Traditional file sorting includes the following options: date, type and size. The Image Gallery has new setting called Timeline, after you activate it you will see a bar on which months will be shown. And in lists you will see photos that were made during this or that month. You can make the list more detailed by pressing the same key twice, in that case you will see days instead of months. This is a good way to wander around in tons of images.
The manufacturer has singled out the player in an individual menu item for the purpose of emphasizing how different it is compared to the music player, and other makers’ offerings, where video and music players share one section. On the plus side is ability to playback QVGA-clips at 30 frames per second, progressive fast-forward feature, landscape mode switcher, auto-scaling of high resolutions down to the display’s size. And the last, but of course not the least, highlight on the list is possibility to get snaps of frames of the played back video, which are saved as pictures and can be used in whatever way you like afterwards.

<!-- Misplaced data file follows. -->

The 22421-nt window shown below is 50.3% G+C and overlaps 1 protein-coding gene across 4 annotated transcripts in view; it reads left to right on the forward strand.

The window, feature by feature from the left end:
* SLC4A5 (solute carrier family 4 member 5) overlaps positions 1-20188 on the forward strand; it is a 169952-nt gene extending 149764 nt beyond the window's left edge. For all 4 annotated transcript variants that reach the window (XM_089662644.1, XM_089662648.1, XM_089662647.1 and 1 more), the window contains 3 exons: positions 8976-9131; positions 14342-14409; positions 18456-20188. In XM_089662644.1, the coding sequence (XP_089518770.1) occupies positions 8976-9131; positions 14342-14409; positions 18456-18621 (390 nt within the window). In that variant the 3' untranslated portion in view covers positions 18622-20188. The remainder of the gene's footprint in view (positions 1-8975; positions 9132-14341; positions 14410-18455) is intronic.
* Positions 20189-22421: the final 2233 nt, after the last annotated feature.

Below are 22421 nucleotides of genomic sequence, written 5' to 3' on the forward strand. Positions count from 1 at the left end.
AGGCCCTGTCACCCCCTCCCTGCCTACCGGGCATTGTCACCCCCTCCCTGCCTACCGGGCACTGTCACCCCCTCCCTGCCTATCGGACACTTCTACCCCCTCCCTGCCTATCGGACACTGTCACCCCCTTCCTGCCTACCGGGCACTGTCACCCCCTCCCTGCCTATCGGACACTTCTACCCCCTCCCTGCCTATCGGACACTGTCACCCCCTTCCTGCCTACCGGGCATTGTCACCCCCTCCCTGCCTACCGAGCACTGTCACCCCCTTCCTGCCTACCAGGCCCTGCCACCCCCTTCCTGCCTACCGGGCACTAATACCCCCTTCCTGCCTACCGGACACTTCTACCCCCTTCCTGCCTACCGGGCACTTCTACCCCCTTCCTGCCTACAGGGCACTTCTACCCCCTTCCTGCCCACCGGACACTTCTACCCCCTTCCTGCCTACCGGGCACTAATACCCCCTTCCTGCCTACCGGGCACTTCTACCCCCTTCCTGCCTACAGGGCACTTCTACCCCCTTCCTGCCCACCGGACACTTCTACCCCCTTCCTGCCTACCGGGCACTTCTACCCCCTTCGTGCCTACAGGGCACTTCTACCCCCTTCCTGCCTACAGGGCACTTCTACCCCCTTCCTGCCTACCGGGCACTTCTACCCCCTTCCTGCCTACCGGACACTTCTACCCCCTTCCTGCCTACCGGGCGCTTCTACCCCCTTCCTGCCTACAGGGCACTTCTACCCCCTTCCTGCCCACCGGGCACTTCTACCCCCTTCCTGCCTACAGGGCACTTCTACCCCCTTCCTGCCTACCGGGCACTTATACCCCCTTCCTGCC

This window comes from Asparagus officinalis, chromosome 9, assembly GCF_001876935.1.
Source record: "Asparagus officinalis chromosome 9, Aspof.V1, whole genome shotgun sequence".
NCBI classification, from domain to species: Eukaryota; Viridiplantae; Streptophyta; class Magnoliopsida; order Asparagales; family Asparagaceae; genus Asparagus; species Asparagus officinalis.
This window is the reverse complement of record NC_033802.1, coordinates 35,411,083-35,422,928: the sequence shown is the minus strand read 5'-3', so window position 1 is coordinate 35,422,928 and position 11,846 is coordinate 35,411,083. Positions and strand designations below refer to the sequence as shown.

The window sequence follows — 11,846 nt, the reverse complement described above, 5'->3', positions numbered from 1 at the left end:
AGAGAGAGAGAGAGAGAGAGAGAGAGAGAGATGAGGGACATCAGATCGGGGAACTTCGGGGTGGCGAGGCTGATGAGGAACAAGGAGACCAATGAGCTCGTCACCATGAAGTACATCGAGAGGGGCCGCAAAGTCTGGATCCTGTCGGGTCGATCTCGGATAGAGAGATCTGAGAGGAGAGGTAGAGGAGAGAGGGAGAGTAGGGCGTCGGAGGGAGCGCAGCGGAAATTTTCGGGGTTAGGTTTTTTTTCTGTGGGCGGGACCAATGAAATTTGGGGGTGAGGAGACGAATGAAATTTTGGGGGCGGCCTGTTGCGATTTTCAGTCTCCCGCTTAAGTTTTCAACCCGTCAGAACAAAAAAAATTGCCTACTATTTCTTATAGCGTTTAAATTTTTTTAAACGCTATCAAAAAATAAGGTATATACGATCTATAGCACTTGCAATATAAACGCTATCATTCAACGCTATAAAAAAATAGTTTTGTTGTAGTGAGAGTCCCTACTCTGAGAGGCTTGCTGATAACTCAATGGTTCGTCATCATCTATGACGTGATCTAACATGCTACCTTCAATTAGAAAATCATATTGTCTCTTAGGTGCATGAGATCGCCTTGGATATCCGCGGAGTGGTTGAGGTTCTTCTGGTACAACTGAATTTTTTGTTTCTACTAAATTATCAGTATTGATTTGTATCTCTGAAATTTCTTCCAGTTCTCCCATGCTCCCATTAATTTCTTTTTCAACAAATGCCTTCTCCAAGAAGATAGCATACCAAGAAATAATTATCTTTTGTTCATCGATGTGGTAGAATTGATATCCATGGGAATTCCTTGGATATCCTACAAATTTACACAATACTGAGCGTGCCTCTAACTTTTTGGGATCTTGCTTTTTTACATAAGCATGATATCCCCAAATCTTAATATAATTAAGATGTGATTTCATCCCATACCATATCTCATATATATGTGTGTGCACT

The W580i has memory capable of storing up to 20 FM radio stations and the auto-tuning ability, as well as RDS feature onboard. The Radio application used here is no different from that found on the K750i quality-wise, meaning that it is mostly fine.
Walkman player 1.4
The handset locates all files and folders on the memory card, and then gets the necessary data from ID3-tags. Supported audio formats - MP3, AAC, AAC+, E-AAC+, WAV, WMA and m4a. There are no limitations on bit rates; you can also upload files with VBR. The company recommends using files with 192 Kbit/s bit rate.
Among the settings available there are adjustable equalizers with some presets (Bass, Voice, Tremble etc). In terms of what it can do, the player belongs to the first generation of Walkman with no bells and whistles, like Album Art support or other extra features.